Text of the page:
Paid-up Capital: non-residents Especially important for non-resident purchasers PUC can be extracted out of Canada without dividend withholding tax PUC increases how much debt Canco can incur from related non-residents on an interest-deductible basis 2012 federal budget targets PUC increases where foreign-controlled Canco makes an “investment” in a foreign affiliate that does not satisfy a business purpose test (see “Canadian 2012 Federal Budget: Tightening the Screws”)

23 Financing & Inbound Investment: Equity
Paid-up Capital: non-resident acquisition $10M FMV = $10M PUC = $2M Canco Non-Resident Buyer Vendor

24 Financing & Inbound Investment: Equity
Canco Incorrect Non-Resident Buyer FMV/Cost = $10M PUC = $2M Vendor $10M Correct Non-Resident Buyer Vendor $10M FMV/Cost/PUC = $10M New Canco FMV/Cost = $10M PUC = $2M Canco

25 Financing & Inbound Investment: Equity
Equity Distributions A Canadian corporation can choose to make a distribution to shareholders either as (1) a dividend, or (2) a return of capital (to the extent of the stated capital of its shares) unlike the U.S., there is no rule treating all distributions as dividends for tax purposes to the extent the corporation has earnings & profits (E & P) A dividend triggers dividend withholding tax but does not reduce the holder’s basis in the share A return of capital reduces basis in the share and is not treated as a dividend to the extent of PUC (except where s.84(4.1) applies)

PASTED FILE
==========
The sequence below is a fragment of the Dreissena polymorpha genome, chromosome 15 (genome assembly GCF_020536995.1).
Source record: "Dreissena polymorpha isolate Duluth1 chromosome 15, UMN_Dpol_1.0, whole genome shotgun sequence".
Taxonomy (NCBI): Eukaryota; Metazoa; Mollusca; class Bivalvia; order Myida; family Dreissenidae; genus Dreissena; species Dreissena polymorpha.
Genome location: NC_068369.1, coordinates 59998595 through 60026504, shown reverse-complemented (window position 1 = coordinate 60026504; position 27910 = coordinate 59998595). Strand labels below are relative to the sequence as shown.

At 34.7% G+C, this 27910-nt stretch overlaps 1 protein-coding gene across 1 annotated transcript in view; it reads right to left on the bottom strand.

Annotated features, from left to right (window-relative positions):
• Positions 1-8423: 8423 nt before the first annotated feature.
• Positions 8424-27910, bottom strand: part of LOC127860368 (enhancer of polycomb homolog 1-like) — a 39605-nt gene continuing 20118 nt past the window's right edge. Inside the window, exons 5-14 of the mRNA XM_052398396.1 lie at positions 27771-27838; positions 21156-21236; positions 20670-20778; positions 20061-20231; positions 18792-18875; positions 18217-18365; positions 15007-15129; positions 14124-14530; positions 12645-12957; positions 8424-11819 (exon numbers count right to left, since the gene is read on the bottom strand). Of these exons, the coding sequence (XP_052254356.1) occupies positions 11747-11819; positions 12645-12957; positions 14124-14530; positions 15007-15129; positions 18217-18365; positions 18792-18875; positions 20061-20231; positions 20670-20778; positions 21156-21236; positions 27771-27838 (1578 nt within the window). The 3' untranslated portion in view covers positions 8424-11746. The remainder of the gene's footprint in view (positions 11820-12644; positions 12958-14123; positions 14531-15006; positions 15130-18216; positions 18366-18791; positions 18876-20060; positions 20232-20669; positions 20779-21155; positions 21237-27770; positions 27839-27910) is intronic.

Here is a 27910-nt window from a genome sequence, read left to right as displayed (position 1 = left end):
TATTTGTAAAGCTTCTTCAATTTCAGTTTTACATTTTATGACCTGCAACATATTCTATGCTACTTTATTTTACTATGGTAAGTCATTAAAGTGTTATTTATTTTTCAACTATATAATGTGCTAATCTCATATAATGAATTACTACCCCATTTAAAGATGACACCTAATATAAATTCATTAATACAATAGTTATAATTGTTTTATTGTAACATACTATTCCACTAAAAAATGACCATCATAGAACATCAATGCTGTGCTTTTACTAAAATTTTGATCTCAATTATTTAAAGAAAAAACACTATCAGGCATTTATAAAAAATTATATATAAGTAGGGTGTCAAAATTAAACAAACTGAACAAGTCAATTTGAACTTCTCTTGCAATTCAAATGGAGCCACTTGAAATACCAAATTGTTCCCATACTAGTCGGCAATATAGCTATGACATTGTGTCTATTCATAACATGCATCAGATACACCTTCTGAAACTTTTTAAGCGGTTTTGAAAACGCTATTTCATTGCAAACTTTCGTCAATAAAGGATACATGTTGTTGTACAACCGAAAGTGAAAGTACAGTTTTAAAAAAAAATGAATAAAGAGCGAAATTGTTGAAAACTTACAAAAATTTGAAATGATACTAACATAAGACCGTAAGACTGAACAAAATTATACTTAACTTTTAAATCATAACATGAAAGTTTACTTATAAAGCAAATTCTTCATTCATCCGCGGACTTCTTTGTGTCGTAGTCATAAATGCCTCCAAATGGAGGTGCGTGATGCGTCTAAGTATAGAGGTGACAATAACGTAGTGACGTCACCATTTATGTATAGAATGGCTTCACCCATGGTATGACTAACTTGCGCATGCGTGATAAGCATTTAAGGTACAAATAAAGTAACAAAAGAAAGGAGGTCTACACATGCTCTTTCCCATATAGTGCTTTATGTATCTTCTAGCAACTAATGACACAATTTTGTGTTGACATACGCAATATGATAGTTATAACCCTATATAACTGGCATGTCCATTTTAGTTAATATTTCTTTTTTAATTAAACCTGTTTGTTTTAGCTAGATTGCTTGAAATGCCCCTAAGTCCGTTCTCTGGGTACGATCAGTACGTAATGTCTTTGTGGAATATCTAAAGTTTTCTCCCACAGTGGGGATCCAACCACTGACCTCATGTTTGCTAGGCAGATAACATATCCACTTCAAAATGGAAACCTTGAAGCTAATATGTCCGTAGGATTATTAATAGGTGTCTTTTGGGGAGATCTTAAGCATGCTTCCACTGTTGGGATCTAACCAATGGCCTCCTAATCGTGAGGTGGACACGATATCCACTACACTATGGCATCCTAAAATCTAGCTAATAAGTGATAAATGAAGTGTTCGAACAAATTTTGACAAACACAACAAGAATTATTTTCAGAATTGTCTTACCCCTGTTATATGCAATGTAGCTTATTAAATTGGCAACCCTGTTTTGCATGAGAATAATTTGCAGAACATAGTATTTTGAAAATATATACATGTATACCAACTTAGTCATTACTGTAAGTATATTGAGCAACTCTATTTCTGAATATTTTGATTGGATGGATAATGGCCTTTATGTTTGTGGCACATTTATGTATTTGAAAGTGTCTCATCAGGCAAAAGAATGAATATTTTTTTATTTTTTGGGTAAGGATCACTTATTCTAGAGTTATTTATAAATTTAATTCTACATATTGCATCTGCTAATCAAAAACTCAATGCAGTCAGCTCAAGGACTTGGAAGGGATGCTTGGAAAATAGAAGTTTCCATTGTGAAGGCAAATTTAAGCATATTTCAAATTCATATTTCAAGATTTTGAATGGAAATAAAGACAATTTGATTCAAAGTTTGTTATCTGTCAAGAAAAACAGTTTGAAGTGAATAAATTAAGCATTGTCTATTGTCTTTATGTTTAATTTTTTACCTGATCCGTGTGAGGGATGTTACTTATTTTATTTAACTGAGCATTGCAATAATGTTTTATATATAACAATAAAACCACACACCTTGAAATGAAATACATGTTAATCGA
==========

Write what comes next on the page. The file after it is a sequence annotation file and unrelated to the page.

26 Financing & Inbound Investment: Equity
Equity Distributions In a mining investment, the prospect of dividends is often remote unless the Canadian corporation is a producer of significant size (mining is very capital-intensive) dividend-paying mining corporations tend to be large public companies, which are severely limited in their ability to make capital reductions for tax purposes due to s.84(4.1) As a result, choice of jurisdiction to hold Canadian mining shares is usually driven by (1) recipient-country taxation, and (2) managing Canadian taxation of gains on dispositions, (see Exit Strategies)

27 Financing & Inbound Investment: Periodic Repatriations
Dividend from Canco PUC Reduction from Canco Loan from Canco Withholding Tax 25%; potentially reduced as low as 5% by tax treaty (note Canada-U.S. problem with ULCs) None if sufficient PUC; reduces holder’s basis in shares of payer None if repaid within permitted timeframe and not part of a series of loans and repayments; otherwise treated as a dividend Comments Consider whether relevant Canadian corporate law places any constraints on Canco’s ability to declare and pay dividend (e.g., solvency test) No U.S. style E&P rule; can choose to reduce PUC even if profits exist (subject to s.84(4.1) for public corporations) Consider effect on thin capitalization rules to Canco Various rules require market interest rate to be charged by Canadian lender

28 Financing & Inbound Investment: Royalties
It is relatively unusual for foreigners to invest in a Canadian mining project in the form of a royalty, as these tend to be tax-inefficient effectively no cost recognition for Canadian purposes, as CDE pool rarely of use to a non-resident royalties subject to 25% withholding tax under Part XIII Canada’s tax treaties tend to offer little or no relief from Canadian taxation of Canadian-source mining royalties